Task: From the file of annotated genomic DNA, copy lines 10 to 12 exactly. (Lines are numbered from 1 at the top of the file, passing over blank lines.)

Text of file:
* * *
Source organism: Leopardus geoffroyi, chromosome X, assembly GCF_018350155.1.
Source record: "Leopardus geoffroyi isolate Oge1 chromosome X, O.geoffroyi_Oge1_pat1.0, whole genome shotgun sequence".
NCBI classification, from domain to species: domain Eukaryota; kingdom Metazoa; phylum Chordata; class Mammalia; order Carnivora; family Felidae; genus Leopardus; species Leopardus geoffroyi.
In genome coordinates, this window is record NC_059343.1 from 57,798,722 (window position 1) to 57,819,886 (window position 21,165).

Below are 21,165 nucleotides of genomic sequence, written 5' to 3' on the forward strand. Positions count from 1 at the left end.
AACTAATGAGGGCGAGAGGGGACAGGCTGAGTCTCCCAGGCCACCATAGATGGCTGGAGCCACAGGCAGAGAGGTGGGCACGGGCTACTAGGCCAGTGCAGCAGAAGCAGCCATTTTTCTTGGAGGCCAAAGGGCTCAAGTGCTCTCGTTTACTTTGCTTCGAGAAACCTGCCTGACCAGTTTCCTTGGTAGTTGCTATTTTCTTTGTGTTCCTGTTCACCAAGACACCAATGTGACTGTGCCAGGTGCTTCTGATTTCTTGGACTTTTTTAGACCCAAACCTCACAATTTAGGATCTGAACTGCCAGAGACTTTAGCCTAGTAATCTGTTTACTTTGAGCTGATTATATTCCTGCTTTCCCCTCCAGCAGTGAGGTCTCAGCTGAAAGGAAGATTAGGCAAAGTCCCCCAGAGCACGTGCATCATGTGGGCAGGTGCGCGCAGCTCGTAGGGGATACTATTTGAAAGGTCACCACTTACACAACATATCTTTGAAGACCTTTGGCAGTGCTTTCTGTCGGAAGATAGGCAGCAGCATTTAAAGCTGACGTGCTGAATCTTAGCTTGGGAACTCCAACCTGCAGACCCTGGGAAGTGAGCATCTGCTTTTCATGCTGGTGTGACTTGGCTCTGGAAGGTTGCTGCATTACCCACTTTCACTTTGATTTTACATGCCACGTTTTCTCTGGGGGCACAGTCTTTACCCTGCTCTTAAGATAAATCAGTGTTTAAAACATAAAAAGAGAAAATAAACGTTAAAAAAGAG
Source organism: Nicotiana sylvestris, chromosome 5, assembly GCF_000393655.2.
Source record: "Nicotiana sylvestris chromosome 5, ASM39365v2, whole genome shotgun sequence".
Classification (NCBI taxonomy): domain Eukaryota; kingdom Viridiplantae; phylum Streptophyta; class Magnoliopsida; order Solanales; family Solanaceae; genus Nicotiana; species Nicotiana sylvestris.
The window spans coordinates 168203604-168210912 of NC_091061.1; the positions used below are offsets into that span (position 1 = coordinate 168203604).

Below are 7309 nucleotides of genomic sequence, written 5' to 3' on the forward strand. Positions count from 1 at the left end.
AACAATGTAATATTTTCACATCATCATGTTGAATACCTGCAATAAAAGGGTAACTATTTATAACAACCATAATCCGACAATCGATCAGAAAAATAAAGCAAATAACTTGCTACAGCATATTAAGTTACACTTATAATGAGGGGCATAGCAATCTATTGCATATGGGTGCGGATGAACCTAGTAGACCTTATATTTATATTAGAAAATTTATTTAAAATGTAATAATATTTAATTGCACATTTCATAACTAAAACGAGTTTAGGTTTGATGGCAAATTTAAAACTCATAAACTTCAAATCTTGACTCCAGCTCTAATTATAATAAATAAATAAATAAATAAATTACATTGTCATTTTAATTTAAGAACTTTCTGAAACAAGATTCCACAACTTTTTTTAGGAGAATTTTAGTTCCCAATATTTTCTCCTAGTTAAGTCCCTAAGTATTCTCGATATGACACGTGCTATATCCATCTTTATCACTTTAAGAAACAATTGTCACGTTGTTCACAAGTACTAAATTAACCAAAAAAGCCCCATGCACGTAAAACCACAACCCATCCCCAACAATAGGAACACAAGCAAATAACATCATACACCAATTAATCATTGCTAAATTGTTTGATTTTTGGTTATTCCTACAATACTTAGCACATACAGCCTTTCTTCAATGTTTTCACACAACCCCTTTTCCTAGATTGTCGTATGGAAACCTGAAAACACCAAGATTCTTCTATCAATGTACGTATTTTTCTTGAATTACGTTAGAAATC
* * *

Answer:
The window spans coordinates 168203604-168210912 of NC_091061.1; the positions used below are offsets into that span (position 1 = coordinate 168203604).

Below are 7309 nucleotides of genomic sequence, written 5' to 3' on the forward strand. Positions count from 1 at the left end.
AACAATGTAATATTTTCACATCATCATGTTGAATACCTGCAATAAAAGGGTAACTATTTATAACAACCATAATCCGACAATCGATCAGAAAAATAAAGCAAATAACTTGCTACAGCATATTAAGTTACACTTATAATGAGGGGCATAGCAATCTATTGCATATGGGTGCGGATGAACCTAGTAGACCTTATATTTATATTAGAAAATTTATTTAAAATGTAATAATATTTAATTGCACATTTCATAACTAAAACGAGTTTAGGTTTGATGGCAAATTTAAAACTCATAAACTTCAAATCTTGACTCCAGCTCTAATTATAATAAATAAATAAATAAATAAATTACATTGTCATTTTAATTTAAGAACTTTCTGAAACAAGATTCCACAACTTTTTTTAGGAGAATTTTAGTTCCCAATATTTTCTCCTAGTTAAGTCCCTAAGTATTCTCGATATGACACGTGCTATATCCATCTTTATCACTTTAAGAAACAATTGTCACGTTGTTCACAAGTACTAAATTAACCAAAAAAGCCCCATGCACGTAAAACCACAACCCATCCCCAACAATAGGAACACAAGCAAATAACATCATACACCAATTAATCATTGCTAAATTGTTTGATTTTTGGTTATTCCTACAATACTTAGCACATACAGCCTTTCTTCAATGTTTTCACACAACCCCTTTTCCTAGATTGTCGTATGGAAACCTGAAAACACCAAGATTCTTCTATCAATGTACGTATTTTTCTTGAATTACGTTAGAAATC